What are the characteristics of Arjuna?

Employees of today may have higher qualifications or ambition but do they have the same ability and competence of Arjuna to be successful under difficult circumstances?  What are the strengths of Arjuna?

Hard worker (Industrious) – Once while having dinner, the lamps went off. However, Arjuna continued to eat which made him think that if I can eat without light because of regular practice, I should also be able to hit the target at night, when there is no light. Henceforth he started practicing at night also while rest of others were sleeping.

Focus – critically important for success. If you do not focus on your objective and work single-mindedly towards achieving that what you will always see are obstacles. Once Drona conducted a test for all student. He tied a wooden bird on top of a tree and asked each of his students to shoot it down. However just before shooting the arrow, he would ask them what do you see. Most answers were I see the tree, all the leaves and the wooden bird. However, it was only Arjuna who saw only the eye of the bird. Therefore, only he was allowed to shoot the arrow.

Perseverance – irrespective of any obstacles in his path, Arjuna never gives up and continue to work until success is achieved. That is how Arjuna became such a competent and capable archer but also acquired many divine weapons.

Righteousness – Arjuna the word meaning is white, blemish less. He always stood for righteousness. Whether it is participating in the war or killing of Bhishma and Drona, Arjuna never wavered from the path of righteousness. He went on 12-year exile as the vow was broken to protect a Brahmin and entered the chamber of Yudhishthira and Draupadi to get his weapons, even though they requested not to punish himself as the intention was noble.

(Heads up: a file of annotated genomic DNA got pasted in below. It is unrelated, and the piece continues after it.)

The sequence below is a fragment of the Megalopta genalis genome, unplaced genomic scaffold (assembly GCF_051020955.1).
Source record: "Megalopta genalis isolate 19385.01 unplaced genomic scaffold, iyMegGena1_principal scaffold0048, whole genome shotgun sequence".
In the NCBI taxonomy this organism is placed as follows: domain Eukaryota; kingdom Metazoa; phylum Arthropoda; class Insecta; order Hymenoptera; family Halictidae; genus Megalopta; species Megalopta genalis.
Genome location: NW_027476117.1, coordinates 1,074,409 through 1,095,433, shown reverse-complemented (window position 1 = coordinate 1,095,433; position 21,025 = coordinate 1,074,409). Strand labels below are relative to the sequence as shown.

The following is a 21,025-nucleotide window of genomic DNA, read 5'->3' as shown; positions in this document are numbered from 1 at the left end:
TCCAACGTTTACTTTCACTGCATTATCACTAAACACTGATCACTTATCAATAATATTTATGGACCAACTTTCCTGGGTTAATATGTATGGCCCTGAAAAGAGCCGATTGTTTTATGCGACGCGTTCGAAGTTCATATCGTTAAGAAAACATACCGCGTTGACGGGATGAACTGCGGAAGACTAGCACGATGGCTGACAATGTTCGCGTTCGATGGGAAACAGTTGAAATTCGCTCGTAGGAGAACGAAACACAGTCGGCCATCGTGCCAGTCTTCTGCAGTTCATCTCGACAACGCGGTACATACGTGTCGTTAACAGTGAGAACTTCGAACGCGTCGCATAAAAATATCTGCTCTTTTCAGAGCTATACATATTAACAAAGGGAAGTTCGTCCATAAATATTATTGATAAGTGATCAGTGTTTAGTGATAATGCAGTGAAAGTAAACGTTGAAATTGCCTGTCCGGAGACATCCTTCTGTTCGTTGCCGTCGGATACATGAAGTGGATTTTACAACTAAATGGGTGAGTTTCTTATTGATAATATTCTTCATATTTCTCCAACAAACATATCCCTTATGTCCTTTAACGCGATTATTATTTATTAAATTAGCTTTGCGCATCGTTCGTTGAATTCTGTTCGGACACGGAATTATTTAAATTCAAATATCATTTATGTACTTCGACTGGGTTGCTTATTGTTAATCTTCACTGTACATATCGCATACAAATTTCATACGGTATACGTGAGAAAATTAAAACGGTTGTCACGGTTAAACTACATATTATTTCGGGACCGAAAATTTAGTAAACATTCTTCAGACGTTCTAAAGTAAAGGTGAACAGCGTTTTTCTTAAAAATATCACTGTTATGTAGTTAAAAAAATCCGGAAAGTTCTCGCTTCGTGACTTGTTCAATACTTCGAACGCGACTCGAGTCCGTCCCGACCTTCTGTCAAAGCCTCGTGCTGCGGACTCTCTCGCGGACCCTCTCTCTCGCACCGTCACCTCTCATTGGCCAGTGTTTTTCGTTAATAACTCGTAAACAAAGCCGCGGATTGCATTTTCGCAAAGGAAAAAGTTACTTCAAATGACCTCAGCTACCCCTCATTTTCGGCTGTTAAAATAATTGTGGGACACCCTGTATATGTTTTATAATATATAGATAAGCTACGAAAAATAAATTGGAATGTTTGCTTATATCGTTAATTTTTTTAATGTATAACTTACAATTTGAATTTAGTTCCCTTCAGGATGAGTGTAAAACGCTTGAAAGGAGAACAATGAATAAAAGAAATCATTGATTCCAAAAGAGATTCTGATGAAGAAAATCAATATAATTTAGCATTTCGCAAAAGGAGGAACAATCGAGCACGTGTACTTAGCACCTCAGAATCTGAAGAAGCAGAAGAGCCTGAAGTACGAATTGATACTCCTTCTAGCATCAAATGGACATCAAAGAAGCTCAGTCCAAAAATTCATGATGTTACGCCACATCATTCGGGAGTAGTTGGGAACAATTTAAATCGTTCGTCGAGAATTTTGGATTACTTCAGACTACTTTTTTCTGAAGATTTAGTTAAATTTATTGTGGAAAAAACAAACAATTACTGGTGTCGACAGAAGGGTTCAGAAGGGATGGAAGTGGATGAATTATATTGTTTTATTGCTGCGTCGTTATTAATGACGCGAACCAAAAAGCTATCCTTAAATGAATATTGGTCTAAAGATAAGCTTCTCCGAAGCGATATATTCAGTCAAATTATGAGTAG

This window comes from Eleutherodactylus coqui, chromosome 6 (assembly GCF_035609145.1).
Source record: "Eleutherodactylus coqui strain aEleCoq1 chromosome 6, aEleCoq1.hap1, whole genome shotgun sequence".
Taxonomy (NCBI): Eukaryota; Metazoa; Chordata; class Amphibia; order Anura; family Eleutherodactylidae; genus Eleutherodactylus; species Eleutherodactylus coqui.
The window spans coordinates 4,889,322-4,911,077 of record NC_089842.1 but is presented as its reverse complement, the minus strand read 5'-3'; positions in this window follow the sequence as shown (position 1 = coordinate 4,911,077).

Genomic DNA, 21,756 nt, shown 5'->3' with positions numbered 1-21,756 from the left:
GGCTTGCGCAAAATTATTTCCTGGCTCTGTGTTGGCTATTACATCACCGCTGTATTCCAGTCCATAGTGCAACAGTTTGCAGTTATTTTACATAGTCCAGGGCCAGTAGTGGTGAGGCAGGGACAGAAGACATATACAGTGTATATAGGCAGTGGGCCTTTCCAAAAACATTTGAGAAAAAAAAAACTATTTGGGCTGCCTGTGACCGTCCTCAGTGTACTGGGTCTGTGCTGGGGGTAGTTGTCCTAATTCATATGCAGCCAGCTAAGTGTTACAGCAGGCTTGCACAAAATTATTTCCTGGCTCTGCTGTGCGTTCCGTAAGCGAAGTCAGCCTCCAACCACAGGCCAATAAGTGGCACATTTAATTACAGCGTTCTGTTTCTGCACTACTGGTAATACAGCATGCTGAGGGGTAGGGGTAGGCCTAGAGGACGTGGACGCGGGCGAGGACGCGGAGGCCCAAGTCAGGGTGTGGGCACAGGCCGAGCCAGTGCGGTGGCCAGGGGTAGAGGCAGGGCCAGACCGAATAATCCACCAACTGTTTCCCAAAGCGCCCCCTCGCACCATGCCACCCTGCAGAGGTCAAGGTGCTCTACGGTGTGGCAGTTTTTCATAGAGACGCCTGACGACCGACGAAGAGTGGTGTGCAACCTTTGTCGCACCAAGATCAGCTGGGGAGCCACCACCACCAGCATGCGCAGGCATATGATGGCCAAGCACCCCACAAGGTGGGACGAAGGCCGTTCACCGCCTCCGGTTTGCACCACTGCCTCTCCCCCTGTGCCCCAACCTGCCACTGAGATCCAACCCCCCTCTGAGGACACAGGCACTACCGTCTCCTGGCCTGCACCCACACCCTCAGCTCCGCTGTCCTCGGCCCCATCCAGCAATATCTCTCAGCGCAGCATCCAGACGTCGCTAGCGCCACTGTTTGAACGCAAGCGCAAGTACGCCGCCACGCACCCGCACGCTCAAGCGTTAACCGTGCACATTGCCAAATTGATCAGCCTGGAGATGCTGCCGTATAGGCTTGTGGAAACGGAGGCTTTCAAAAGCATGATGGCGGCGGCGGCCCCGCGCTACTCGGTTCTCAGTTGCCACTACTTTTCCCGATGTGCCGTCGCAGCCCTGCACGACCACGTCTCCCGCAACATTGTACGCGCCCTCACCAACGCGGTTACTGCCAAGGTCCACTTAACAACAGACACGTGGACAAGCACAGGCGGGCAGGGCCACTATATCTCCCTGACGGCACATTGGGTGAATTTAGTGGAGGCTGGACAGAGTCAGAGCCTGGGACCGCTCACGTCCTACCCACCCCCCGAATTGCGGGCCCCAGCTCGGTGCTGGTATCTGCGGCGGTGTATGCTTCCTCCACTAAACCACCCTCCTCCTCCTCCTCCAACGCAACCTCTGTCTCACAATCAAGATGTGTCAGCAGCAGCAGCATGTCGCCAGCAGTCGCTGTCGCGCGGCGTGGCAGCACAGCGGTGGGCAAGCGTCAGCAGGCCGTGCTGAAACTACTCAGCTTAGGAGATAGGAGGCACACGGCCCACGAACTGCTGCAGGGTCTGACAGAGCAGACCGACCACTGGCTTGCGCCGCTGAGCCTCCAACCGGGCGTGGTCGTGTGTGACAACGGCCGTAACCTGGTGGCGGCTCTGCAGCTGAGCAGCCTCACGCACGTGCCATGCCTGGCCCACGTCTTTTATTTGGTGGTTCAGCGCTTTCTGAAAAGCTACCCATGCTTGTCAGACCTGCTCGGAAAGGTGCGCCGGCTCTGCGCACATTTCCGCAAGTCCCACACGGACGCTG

Trust in GOD – Krishna gave Arjuna the first choice of selecting between Krishna who will not fight or his entire fighting army for the war and Arjuna happily chose Krishna as his charioteer. If you consider human body is the chariot driven by five horse senses, Arjuna let Krishna control the horses, his senses as his charioteer. We all should do the same.

Guru Kataksham (blessing of his teacher)– Arjuna was amply blessed by his Guru to an extend that Drona demanded from Arjuna as Guru dakshina only a promise that when time comes he will not hesitate to fight with his own Guru. Gratitude is the greatest virtue that lacks in today’s youth, most unfortunately.

Regardless of how much time and effort we put into any action, knowledge or qualifications we have, one cannot be assured of success. Success depends on a multitude of factors, but it boils down to two things: self-effort and Gods’ grace. If any aspect is missing, success cannot be achieved.

It means that if you work with total dedication, put all the effort in your work, focus in your duties and responsibilities and surrender yourself to GOD with total faith and devotion then Victory, Fortune, Power and Virtue will definitely yours!